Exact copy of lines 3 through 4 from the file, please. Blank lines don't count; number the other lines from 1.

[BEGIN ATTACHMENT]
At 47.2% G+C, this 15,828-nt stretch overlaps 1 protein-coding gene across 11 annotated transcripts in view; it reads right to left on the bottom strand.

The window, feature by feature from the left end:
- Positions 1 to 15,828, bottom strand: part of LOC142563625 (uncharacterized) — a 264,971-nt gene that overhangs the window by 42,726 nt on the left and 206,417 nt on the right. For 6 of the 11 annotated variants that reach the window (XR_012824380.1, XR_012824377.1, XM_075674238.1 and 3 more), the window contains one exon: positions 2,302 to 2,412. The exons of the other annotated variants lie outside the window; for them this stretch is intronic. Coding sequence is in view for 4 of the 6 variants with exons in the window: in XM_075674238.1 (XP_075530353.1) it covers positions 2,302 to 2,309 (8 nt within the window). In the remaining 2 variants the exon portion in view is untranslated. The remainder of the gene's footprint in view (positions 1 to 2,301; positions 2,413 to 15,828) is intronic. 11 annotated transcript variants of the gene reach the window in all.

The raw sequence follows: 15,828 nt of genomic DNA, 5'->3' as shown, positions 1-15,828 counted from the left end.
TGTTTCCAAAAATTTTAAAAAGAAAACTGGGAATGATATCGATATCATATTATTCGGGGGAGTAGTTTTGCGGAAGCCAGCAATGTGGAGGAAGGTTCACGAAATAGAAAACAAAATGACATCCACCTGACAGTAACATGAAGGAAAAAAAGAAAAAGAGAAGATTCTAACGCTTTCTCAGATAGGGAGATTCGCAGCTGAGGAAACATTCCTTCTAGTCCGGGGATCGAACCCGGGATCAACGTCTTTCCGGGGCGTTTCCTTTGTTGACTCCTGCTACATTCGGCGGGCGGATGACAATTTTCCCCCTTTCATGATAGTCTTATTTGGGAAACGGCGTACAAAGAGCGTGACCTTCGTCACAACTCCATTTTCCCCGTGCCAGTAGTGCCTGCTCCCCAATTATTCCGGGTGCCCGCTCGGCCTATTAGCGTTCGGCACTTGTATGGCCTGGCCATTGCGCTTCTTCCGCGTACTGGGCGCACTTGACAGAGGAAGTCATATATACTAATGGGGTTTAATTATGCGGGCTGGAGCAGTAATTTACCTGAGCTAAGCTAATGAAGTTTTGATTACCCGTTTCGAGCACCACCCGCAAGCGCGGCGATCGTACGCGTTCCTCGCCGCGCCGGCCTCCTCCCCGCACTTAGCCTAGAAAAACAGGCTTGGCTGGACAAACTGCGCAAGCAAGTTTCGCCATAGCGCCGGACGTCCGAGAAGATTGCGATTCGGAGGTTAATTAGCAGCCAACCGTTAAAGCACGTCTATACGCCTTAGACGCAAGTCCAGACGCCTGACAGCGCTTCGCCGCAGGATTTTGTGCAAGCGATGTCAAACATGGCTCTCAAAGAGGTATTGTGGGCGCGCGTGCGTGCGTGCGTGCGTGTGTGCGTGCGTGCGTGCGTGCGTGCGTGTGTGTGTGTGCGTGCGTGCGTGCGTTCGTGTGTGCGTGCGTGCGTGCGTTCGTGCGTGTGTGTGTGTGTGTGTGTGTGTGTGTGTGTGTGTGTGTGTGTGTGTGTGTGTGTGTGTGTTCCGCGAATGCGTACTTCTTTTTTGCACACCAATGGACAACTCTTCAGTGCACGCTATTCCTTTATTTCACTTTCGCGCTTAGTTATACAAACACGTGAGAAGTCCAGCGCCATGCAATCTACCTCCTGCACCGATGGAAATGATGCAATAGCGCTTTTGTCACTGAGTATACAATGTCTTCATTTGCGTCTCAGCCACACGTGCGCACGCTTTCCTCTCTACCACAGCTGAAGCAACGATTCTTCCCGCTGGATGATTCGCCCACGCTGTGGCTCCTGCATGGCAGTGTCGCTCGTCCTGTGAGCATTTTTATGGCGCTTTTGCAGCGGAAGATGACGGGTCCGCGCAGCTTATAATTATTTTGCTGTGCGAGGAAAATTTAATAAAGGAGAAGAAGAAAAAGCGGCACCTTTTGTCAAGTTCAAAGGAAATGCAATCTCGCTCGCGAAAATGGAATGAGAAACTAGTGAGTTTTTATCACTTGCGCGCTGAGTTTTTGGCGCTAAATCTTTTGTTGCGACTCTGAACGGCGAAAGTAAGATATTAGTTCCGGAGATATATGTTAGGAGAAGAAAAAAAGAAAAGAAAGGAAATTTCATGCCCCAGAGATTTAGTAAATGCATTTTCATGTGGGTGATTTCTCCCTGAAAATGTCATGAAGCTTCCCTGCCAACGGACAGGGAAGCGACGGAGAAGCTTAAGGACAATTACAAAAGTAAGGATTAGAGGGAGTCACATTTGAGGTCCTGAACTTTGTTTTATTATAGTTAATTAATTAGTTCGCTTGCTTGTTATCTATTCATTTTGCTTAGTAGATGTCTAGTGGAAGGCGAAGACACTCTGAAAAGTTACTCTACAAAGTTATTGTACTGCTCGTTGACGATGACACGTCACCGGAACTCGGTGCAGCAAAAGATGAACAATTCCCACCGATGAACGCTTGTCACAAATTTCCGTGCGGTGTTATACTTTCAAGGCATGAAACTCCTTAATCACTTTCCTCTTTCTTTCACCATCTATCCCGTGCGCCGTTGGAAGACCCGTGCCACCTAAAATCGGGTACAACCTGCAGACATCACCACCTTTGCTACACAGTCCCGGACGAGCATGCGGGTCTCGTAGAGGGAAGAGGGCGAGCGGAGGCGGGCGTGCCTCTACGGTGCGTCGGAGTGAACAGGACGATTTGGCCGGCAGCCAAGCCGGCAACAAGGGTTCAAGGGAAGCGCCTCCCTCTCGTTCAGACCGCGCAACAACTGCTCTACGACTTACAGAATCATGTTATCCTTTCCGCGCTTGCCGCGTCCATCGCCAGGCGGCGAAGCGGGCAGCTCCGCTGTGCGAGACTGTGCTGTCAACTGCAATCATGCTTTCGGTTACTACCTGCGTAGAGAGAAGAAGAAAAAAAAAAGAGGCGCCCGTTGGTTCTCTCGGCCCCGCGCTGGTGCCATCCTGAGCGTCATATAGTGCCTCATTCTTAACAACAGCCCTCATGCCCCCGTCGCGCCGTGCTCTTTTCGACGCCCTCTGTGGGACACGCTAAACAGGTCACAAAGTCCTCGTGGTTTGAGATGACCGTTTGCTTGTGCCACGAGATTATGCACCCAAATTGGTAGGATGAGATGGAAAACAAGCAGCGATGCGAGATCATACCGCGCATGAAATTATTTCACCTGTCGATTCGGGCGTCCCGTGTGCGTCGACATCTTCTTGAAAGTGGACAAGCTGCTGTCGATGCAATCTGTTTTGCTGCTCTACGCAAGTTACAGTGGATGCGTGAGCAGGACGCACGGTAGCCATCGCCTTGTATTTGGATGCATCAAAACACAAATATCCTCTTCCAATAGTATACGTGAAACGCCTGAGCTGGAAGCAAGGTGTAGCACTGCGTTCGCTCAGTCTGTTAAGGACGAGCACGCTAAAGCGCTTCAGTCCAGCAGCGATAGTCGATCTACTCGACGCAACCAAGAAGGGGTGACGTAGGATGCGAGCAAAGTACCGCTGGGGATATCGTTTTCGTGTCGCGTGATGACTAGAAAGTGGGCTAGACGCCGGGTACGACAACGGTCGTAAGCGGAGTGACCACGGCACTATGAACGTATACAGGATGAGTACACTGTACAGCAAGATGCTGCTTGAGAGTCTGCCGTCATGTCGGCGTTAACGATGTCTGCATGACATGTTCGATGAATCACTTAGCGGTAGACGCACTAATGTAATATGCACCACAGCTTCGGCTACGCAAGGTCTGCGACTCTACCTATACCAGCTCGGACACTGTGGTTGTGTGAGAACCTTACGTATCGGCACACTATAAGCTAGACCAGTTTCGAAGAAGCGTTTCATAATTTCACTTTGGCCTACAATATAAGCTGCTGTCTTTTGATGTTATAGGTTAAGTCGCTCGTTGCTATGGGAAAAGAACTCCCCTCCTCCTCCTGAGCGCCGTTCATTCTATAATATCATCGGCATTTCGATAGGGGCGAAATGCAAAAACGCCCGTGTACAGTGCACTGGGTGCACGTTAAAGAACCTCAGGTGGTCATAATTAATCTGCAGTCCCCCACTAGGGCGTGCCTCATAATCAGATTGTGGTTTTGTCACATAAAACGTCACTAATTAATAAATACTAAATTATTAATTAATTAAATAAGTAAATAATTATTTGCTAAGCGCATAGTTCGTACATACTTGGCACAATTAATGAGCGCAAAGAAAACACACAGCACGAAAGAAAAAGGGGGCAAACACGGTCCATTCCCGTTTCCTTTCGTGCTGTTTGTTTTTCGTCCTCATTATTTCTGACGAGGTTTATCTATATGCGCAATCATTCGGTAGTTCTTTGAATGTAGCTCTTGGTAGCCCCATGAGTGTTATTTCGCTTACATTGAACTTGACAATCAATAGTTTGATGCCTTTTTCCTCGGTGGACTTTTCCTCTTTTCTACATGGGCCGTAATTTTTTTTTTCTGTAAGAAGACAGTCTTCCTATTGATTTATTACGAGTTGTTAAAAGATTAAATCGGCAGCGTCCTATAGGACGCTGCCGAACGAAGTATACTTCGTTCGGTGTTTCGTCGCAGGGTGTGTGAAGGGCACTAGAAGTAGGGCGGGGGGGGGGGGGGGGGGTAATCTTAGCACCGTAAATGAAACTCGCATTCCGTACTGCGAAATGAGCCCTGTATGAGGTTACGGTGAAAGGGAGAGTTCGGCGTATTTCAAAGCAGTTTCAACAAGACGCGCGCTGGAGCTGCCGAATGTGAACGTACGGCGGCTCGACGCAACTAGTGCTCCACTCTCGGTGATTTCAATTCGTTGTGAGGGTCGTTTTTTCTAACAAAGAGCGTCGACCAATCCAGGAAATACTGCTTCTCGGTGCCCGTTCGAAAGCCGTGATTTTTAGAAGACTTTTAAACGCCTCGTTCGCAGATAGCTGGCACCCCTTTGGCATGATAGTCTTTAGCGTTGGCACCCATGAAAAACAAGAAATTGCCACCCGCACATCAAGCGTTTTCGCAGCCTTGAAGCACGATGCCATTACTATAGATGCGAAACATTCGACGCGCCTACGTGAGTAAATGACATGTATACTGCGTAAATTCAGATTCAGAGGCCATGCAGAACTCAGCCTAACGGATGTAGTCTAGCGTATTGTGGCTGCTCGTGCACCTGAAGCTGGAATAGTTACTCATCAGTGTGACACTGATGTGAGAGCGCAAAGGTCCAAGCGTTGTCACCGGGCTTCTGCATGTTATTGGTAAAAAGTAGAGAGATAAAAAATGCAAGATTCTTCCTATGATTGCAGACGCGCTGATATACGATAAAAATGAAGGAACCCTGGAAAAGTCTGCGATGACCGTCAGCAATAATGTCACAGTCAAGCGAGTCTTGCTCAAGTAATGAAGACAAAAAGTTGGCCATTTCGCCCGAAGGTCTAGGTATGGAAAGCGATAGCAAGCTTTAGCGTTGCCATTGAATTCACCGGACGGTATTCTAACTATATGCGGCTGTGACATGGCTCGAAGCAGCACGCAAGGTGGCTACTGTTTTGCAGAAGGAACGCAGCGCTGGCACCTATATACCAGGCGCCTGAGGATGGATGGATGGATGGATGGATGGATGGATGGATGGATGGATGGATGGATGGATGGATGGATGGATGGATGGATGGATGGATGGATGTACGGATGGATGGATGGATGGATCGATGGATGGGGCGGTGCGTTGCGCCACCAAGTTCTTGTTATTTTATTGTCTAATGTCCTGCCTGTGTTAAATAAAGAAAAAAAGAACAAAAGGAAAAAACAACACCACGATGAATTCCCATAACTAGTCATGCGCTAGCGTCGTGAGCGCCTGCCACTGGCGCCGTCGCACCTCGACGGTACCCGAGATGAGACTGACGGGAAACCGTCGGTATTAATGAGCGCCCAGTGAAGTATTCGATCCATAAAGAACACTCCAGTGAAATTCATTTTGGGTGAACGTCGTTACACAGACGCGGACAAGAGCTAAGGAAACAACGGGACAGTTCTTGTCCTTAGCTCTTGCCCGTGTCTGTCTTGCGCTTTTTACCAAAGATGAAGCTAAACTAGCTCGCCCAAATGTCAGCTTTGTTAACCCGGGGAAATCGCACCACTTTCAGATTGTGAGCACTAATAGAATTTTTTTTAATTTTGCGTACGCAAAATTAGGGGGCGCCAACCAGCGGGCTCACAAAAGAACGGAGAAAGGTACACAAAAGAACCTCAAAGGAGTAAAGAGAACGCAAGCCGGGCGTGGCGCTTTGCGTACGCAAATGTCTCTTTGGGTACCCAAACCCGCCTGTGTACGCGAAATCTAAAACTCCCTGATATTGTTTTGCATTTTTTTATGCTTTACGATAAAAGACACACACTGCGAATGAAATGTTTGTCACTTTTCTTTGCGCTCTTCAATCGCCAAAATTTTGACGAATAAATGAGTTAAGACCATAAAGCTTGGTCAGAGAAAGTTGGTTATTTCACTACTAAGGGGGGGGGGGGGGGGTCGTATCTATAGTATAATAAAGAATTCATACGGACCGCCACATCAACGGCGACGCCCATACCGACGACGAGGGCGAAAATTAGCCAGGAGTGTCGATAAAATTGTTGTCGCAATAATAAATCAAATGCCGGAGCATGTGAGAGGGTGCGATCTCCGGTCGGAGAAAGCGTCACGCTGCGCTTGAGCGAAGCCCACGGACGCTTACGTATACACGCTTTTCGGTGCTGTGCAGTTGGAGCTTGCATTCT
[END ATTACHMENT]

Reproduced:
- Positions 1 to 15,828, bottom strand: part of LOC142563625 (uncharacterized) — a 264,971-nt gene that overhangs the window by 42,726 nt on the left and 206,417 nt on the right. For 6 of the 11 annotated variants that reach the window (XR_012824380.1, XR_012824377.1, XM_075674238.1 and 3 more), the window contains one exon: positions 2,302 to 2,412. The exons of the other annotated variants lie outside the window; for them this stretch is intronic. Coding sequence is in view for 4 of the 6 variants with exons in the window: in XM_075674238.1 (XP_075530353.1) it covers positions 2,302 to 2,309 (8 nt within the window). In the remaining 2 variants the exon portion in view is untranslated. The remainder of the gene's footprint in view (positions 1 to 2,301; positions 2,413 to 15,828) is intronic. 11 annotated transcript variants of the gene reach the window in all.

The raw sequence follows: 15,828 nt of genomic DNA, 5'->3' as shown, positions 1-15,828 counted from the left end.